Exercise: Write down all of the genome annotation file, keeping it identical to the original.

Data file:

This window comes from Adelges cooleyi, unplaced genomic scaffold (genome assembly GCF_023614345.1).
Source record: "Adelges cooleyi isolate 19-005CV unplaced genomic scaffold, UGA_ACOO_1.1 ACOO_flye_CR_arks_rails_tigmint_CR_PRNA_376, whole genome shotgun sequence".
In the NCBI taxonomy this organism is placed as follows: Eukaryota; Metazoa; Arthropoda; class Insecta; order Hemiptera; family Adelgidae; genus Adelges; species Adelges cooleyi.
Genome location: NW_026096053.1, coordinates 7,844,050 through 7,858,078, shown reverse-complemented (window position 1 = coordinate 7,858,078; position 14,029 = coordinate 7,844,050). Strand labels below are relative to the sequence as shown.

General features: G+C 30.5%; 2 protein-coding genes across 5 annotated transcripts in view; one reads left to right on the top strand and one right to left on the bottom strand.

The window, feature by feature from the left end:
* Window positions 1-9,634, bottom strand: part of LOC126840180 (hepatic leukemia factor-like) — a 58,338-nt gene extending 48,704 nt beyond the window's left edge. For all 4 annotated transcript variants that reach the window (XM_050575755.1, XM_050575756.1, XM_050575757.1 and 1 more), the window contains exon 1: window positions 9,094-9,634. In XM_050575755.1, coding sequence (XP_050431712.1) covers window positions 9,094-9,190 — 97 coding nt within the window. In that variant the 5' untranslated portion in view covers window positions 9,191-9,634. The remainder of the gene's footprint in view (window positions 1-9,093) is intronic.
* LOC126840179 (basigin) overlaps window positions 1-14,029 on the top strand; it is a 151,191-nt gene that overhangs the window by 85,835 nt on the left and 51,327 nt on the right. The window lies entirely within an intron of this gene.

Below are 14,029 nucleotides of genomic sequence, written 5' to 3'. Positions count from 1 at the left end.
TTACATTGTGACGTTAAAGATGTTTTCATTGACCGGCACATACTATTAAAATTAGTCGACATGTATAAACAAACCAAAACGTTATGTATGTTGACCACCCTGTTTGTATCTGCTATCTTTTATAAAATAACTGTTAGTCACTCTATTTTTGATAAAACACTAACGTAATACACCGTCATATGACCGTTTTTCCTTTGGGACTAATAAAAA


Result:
This window comes from Adelges cooleyi, unplaced genomic scaffold (genome assembly GCF_023614345.1).
Source record: "Adelges cooleyi isolate 19-005CV unplaced genomic scaffold, UGA_ACOO_1.1 ACOO_flye_CR_arks_rails_tigmint_CR_PRNA_376, whole genome shotgun sequence".
In the NCBI taxonomy this organism is placed as follows: Eukaryota; Metazoa; Arthropoda; class Insecta; order Hemiptera; family Adelgidae; genus Adelges; species Adelges cooleyi.
Genome location: NW_026096053.1, coordinates 7,844,050 through 7,858,078, shown reverse-complemented (window position 1 = coordinate 7,858,078; position 14,029 = coordinate 7,844,050). Strand labels below are relative to the sequence as shown.

General features: G+C 30.5%; 2 protein-coding genes across 5 annotated transcripts in view; one reads left to right on the top strand and one right to left on the bottom strand.

The window, feature by feature from the left end:
* Window positions 1-9,634, bottom strand: part of LOC126840180 (hepatic leukemia factor-like) — a 58,338-nt gene extending 48,704 nt beyond the window's left edge. For all 4 annotated transcript variants that reach the window (XM_050575755.1, XM_050575756.1, XM_050575757.1 and 1 more), the window contains exon 1: window positions 9,094-9,634. In XM_050575755.1, coding sequence (XP_050431712.1) covers window positions 9,094-9,190 — 97 coding nt within the window. In that variant the 5' untranslated portion in view covers window positions 9,191-9,634. The remainder of the gene's footprint in view (window positions 1-9,093) is intronic.
* LOC126840179 (basigin) overlaps window positions 1-14,029 on the top strand; it is a 151,191-nt gene that overhangs the window by 85,835 nt on the left and 51,327 nt on the right. The window lies entirely within an intron of this gene.

Below are 14,029 nucleotides of genomic sequence, written 5' to 3'. Positions count from 1 at the left end.
TTACATTGTGACGTTAAAGATGTTTTCATTGACCGGCACATACTATTAAAATTAGTCGACATGTATAAACAAACCAAAACGTTATGTATGTTGACCACCCTGTTTGTATCTGCTATCTTTTATAAAATAACTGTTAGTCACTCTATTTTTGATAAAACACTAACGTAATACACCGTCATATGACCGTTTTTCCTTTGGGACTAATAAAAA